Light Reading
Light Reading's Big Telecom Event featured plenty of packet-optical activity and discussion.

BTE Bits: A Packet-Optical Review

Dan O'Shea
7/1/2014
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A few random observations as I scan my notes, remember conversations (or try to) and just generally try to make sense of Light Reading's recent Big Telecom Event:

  • Two companies situated right next to one another in the Packet Optical Zone on the demo floor -- Ekinops SAS and ECI Telecom Ltd. -- had something in common. Both are based in other parts of the world -- Ekinops in France, ECI in Israel -- but are gearing up organizationally and strategically, beefing up their sales approaches and products, to pursue more business opportunities in North America, particularly the US. (See Ekinops Entices 100G Metro Market.)

    Many other vendors from outside the US have tried and failed to accomplish the same over the years, but a new round of reasons has cropped up -- packet-optical convergence, 100G metro optical, trial opportunities for technologies beyond 100G -- to entice a new group of vendors. ECI, for its part, already has made some progress, announcing just prior to BTE that it had landed Michigan carrier Comlink as a customer.

  • Between Ekinops, ECI and MRV Communications Inc. (Nasdaq: MRVC), we may have a job-hunters market for optical sector sales talent. All three spoke of sales staffs that are growing, or have been recently enlarged or made over. For their sake, the packet-optical and 100G metro optical market buzz had better be for real. (See Euronews: ECI Telecom Restructures.)

  • MPLS-TP was a hot topic a couple years ago, and seemed to fade, but it's not nearly dead, according to many vendors at BTE. There was some question when Ciena recently launched a packet-optical metro platform with Ethernet and MPLS-TP switching how viable the technology was. But several folks I spoke with at BTE said they have it in their products, and claimed deployments around the world, indicating carriers are interested in the predictable transport performance and management capabilities it brings to packet networks. (See Ciena Stirs Up the Metro Market and ITU Pushes Toward MPLS-TP Answer.)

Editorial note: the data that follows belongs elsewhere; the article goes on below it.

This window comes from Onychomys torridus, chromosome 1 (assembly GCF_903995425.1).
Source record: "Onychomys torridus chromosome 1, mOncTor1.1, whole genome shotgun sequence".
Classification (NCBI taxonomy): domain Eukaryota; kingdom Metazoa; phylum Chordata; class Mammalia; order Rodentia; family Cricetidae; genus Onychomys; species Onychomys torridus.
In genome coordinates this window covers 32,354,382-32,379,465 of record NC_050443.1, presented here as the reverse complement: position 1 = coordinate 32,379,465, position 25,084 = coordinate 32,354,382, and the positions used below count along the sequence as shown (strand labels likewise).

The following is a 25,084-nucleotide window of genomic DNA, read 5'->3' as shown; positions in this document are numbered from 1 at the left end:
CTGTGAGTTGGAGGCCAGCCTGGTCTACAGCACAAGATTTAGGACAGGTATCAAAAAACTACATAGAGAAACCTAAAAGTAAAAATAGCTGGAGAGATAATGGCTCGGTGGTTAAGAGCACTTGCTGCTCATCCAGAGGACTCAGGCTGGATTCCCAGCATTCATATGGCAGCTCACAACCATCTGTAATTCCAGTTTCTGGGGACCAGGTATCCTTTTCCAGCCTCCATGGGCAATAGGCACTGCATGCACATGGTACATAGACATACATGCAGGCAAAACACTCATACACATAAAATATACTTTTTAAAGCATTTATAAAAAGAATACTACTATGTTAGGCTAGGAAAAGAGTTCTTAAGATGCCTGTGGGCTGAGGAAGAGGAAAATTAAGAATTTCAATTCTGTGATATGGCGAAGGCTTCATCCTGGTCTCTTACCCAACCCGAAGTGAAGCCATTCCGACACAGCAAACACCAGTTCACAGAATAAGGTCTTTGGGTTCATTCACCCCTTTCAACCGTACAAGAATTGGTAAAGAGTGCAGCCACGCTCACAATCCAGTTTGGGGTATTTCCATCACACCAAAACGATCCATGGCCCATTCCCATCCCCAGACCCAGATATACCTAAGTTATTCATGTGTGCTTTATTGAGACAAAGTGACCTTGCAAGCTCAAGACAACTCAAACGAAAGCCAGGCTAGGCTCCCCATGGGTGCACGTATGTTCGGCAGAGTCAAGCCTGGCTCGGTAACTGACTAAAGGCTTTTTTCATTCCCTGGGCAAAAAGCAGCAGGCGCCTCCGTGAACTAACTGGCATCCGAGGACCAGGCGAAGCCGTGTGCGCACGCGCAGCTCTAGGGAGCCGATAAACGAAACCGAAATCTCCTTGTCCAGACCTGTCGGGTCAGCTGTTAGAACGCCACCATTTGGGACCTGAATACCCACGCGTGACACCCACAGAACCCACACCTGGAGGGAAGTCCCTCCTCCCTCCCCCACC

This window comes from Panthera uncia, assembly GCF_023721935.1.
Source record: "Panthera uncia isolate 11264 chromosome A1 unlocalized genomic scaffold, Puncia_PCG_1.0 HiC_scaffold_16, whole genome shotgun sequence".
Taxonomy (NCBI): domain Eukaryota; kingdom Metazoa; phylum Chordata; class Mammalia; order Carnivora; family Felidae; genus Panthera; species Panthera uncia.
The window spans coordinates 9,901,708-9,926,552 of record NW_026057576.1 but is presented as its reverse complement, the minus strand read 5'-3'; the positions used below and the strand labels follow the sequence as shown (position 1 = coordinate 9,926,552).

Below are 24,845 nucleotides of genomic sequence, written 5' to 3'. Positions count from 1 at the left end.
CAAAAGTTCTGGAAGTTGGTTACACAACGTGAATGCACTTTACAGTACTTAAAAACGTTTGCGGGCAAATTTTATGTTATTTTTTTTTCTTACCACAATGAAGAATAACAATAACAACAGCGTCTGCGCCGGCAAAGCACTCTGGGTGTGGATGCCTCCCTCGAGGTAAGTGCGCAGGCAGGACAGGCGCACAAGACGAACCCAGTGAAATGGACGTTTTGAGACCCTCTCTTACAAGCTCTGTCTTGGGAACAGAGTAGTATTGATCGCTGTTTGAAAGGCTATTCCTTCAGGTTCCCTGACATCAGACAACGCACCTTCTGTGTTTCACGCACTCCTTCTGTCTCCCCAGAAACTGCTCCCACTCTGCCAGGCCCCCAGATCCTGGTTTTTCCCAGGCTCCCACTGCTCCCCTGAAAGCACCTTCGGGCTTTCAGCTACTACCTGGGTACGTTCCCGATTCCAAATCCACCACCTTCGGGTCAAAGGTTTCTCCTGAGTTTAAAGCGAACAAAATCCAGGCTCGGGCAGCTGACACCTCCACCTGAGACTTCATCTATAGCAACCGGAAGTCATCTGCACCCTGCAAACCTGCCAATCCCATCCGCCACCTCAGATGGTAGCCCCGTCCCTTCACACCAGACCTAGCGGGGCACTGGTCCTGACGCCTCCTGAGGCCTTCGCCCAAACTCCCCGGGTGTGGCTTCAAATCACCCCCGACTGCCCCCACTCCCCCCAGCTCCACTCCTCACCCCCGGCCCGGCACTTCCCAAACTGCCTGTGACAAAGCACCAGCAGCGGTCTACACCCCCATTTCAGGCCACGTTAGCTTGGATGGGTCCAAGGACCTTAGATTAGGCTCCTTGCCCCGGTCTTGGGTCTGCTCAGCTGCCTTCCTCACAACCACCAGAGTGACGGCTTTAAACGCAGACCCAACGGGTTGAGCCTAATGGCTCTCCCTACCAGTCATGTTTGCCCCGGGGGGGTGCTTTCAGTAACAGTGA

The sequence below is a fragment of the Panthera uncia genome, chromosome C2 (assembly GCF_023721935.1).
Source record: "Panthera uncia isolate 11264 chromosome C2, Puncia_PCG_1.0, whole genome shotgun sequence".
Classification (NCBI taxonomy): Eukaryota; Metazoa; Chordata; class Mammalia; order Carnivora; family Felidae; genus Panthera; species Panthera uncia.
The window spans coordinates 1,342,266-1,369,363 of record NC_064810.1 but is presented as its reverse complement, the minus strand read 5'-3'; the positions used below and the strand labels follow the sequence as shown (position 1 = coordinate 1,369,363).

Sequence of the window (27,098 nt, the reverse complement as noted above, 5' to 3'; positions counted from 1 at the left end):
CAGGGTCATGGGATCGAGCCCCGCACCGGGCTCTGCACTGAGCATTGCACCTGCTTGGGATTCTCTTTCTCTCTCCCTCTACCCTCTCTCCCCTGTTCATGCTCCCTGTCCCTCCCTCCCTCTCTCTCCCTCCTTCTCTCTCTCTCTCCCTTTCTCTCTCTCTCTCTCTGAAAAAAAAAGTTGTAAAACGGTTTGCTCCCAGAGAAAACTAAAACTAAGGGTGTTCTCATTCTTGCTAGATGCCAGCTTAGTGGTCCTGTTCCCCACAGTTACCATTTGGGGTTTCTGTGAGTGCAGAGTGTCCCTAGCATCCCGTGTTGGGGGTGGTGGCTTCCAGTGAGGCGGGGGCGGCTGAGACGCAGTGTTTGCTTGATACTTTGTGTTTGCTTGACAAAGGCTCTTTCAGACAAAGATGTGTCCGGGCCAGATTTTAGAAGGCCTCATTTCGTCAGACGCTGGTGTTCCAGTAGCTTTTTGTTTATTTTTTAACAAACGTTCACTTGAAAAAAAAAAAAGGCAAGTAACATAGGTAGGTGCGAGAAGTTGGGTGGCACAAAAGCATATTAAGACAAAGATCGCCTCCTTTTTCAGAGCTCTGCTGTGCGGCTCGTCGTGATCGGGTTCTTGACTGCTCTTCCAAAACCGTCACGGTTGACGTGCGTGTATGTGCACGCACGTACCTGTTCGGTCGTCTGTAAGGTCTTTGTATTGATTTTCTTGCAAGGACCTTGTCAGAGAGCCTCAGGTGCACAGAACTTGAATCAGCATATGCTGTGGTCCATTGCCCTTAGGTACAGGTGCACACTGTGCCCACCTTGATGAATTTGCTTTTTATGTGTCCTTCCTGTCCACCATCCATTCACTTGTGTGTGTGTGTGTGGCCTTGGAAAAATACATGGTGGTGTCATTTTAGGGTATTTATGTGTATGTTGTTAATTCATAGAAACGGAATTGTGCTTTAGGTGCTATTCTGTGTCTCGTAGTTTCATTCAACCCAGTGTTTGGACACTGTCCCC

• Packet-optical convergence, without a doubt, was one of the hottest topics of discussion at BTE. Numerous vendors and at least a couple of carriers offered variations on the same basic statement: "It's really happening now."

    The BTE panel, "P-OTS 2.0: Reaping the Benefits," moderated by Heavy Reading senior analyst Sterling Perrin, was a popular destination for those wanting to discuss the packet-optical evolution. The discussion, however, quickly turned from P-OTS 2.0 to P-OTS 3.0, a shiny new version of the acronym offered up by Zeev Draer, vice president of strategic marketing at MRV. P-OTS 3.0, according to Draer, will be characterized by packet-oriented transport; integrated packet and circuit switching; IP, MPLS, Carrier Ethernet and OTN framing; 100G MSA-based interfaces; SyncE timing and synchronization; multi-layer OAM; ROADM and hybrid SDN support.

  • In another panel moderated by Perrin, "Software-Defined Networking for Optical Networks," panelists debated the viability of OpenFlow for transport networks. There was some concern, voiced by a couple of panelists and audience members, about the possibility that SDN actually could add more network complexity, rather than reduce it, and increase security challenges, with the addition of potentially numerous software interfaces.

    Panelist Glenn Wellbrock, director of optical transport network architecture and design at Verizon Communications Inc. (NYSE: VZ), cooled some of those fears, but also made clear the broader challenge: "With SDN, we can automate a lot of antiquated, manual processes and tools, so it's an improvement. But we need to be able to do that with our existing back office, without changing back office elements every time we add a new vendor. If we have to do that, this whole transition will fail."

This is just a taste of what I heard and saw at BTE. More to come in a future blog post.

— Dan O'Shea, Managing Editor, Light Reading

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